“You’re just a little sad.”
“Things will get better, don’t worry.”
“All you need to do is pray; God will work it out.”
“You come from a strong line of people, we’ve survived slavery, Jim Crow and years of racism; you can get through this problem.”
To someone suffering with depression, these statements can be hurtful, angering and very isolating. Depression is far from slavery, genocide, or the institution of racism, but to some it can be very frightening with very real pain.
Someone you love is in trouble, and you are desperately seeking a way to help this person. You need answers and direction, fast. Perhaps your loved one exhibits signs of addiction, or his behavior is erratic. Maybe your once sensitive and loving child (spouse, parent, sibling) cruelly slices your sense of self with his words. Maybe your loved one is alone and lonely, abandoned by his friends who do not understand why he has changed. For whatever reason, you are searching and you found this page.
Are you really ready to do everything you can to help your loved one? If so, the first step is to let go of the shame and the pride that has you anonymously searching the internet for help. You will have to admit that your loved one has a debilitating illness. Cancer is an illness. Diabetes is an illness. Addiction, bipolar, schizophrenia, et al, are all illnesses. Being an ostrich doesn’t make these illnesses go away. Sooner or later, to access the help that is available, you will have to get past your pride. Your choice is simple really. You can keep your healthy pride, or you can help your loved one find a healthy life.
Read the rest! Visit Put Your Oxygen Mask On First | Toss the Typewriter.
As a professional in human services it is the most difficult thing in the world to watch people suffer when there is help out there. This feeling is even worse when you have a personal relationship with this person. For the last few years that is exactly what I have been dealing with in my own life. I’ve watched this person have extreme mood swings, going from manic to depressive in what feels like the blink of an eye. Over time, this person’s extreme ups and downs have pushed people away and literally damaged some very important relationships for them. Like many African-Americans, this person is spending their life suffering (aware or unaware of diagnosis) and not seeking the help they need. In the case of the person I’m talking about there is no official diagnoses; however they have been told by myself and others to seek help and displayed many of the symptoms of Bipolar Type II.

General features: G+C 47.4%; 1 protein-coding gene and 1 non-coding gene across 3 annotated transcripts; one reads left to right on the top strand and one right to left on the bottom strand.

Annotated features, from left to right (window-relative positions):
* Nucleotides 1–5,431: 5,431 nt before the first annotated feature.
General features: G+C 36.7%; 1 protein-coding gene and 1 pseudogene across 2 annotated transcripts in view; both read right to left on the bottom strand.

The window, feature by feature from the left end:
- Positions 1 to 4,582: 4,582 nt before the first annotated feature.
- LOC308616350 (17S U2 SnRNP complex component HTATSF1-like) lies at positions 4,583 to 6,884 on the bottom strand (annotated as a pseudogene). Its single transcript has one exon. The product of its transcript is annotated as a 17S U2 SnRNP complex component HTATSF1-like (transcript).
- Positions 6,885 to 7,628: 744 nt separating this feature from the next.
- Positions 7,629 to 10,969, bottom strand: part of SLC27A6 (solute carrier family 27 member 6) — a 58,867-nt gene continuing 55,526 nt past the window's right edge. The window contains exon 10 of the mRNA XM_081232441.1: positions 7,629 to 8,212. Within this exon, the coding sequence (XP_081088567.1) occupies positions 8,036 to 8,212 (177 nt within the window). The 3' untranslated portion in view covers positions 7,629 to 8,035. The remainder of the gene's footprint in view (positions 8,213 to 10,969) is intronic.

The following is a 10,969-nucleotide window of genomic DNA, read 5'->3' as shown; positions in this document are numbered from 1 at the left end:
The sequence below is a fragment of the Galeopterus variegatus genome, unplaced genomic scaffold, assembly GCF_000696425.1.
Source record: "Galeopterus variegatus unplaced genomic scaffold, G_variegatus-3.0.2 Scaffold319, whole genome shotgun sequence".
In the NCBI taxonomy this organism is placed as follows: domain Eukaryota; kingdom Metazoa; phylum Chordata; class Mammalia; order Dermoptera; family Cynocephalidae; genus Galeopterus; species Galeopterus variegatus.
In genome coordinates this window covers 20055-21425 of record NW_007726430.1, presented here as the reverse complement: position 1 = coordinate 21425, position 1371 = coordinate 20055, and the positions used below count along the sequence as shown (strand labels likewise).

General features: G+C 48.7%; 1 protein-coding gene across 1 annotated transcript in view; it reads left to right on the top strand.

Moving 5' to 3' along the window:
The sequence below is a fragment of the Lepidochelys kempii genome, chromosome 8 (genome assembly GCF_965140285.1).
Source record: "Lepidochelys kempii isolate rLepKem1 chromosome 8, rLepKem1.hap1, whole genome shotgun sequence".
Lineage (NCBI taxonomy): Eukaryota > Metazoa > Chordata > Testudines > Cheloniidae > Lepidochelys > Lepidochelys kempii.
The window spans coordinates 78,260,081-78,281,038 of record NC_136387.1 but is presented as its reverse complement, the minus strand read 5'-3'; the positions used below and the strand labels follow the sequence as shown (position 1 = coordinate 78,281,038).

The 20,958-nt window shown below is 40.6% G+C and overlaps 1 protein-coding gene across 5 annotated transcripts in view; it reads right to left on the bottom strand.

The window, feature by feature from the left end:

Remember Bipolar disorder is far from easy to understand and in many cases the symptoms can look like separate issues. This reality makes Bipolar difficult to diagnose in general and as a result has led to it being even worse in the Black community due to our lack of seeking treatment. For this reason, many people and those who love them may suffer for years before ever being treated, making this a frustrating and debilitating illness. If you or anyone you love is suffering please seek help.
Read the rest! Visit Blog for Mental Health 2014 Project: Bipolar in the Black Community | Radiant Sunshine.
I jumped right in while I had an hour between conference calls and started outlining the talk. This was an easy one for me as I have endless reinvention material. I decided to make my story about all of the short term, highly diverse jobs I had before I found my intended career. To be fair, I work in web-based software interface design and that wasn’t even close to being a mainstream career choice when I was starting out. so I made do with what opportunities came along.
The title of this talk is “Dr Strangejob….or How I Stopped Worrying and Learned to Accept (Career) Change” It helps if you’ve seen the movie and some of my audience is much younger than me, so some of the joke will be lost on them, but I hope the overall theme is universal enough to speak to them. What I was forced to hold back in this talk was the mental struggles that made this journey all the more challenging, especially previously undiagnosed ones.
Here’s a sneak peek: I will have 4 lessons learned for each job and how they can apply those lessons in their day to day work lives. I am now realizing this applies far beyond the professional realm into the fabric of how we all live, so I thought I’d share some tidbits from the presentation with all of you. I won’t bore you with the whole outline, just a few highlights.
There are mornings when you wake up and you are too tired to get out of bed. There are nights when you are so tired, you cannot go to bed. The television is a balm to your exhaustion. It saves you from thinking, from worrying, from obsessing.
I need to work to pay the bills; I need to work to maintain insurance. But I cannot work today; I’m needed at home. What if I’m fired?
You care for your aging parent, your young child with a disability, your spouse battling mental illness. Love, anger, resentment, anxiety, exhaustion swirl until the vortex has you gasping for breath.
Read the rest! Visit Weekly Brief – Relief for Caregiver Stress | Toss the Typewriter.